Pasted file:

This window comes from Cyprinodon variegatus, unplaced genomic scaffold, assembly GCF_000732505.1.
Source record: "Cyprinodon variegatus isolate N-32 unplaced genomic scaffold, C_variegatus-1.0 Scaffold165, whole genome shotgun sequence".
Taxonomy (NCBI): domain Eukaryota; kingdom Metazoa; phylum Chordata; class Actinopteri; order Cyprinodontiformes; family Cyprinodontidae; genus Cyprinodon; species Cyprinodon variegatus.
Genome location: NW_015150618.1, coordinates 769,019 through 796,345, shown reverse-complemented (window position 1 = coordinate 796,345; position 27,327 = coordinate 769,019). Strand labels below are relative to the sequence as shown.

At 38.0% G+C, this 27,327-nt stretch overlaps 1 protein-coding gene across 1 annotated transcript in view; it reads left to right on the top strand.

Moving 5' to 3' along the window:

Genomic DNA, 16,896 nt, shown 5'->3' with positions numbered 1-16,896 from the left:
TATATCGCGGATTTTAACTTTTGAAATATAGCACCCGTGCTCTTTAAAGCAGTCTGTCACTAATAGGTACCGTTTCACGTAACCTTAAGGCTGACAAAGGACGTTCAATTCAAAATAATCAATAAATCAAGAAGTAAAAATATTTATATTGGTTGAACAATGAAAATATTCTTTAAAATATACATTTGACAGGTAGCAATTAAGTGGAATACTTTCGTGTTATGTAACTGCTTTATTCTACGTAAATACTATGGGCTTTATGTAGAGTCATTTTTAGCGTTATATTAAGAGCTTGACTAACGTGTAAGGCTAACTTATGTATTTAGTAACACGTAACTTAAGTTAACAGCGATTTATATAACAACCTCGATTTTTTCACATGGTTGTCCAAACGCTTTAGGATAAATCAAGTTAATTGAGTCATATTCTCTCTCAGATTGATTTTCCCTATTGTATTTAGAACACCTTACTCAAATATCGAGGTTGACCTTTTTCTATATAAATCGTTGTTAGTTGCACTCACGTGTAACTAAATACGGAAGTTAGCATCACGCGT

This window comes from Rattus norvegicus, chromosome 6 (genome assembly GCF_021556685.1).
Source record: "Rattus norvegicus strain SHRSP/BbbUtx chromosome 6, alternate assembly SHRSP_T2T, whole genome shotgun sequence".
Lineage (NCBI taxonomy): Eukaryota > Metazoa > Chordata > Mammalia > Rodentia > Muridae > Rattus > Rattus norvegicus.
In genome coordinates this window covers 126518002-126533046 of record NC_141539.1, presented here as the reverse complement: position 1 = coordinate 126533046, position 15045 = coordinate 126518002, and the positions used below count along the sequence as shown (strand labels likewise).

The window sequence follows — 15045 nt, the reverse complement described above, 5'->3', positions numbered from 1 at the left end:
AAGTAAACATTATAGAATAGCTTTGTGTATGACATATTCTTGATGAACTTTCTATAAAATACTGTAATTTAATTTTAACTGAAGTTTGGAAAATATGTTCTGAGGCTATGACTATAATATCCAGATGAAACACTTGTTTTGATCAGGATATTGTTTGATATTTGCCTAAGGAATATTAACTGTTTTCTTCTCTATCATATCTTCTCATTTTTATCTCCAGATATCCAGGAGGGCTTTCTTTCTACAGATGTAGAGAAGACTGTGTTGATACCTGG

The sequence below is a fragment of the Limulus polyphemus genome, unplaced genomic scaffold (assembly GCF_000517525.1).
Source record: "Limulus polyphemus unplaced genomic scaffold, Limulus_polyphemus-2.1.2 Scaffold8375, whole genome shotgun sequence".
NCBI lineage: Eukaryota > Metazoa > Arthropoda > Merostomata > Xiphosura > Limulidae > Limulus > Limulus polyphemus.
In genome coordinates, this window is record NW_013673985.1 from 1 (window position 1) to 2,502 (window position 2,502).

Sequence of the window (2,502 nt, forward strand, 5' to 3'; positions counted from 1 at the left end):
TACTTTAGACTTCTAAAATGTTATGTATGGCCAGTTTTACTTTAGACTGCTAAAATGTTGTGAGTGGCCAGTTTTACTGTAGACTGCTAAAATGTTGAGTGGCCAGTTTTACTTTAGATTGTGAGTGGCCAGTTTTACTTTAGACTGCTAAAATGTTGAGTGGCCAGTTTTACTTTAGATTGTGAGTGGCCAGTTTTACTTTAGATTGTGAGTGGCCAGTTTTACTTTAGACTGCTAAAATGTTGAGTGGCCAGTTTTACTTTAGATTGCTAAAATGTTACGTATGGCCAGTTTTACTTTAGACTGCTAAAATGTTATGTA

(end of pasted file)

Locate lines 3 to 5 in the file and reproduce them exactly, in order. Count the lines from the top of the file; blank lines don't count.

Taxonomy (NCBI): domain Eukaryota; kingdom Metazoa; phylum Chordata; class Actinopteri; order Cyprinodontiformes; family Cyprinodontidae; genus Cyprinodon; species Cyprinodon variegatus.
Genome location: NW_015150618.1, coordinates 769,019 through 796,345, shown reverse-complemented (window position 1 = coordinate 796,345; position 27,327 = coordinate 769,019). Strand labels below are relative to the sequence as shown.

At 38.0% G+C, this 27,327-nt stretch overlaps 1 protein-coding gene across 1 annotated transcript in view; it reads left to right on the top strand.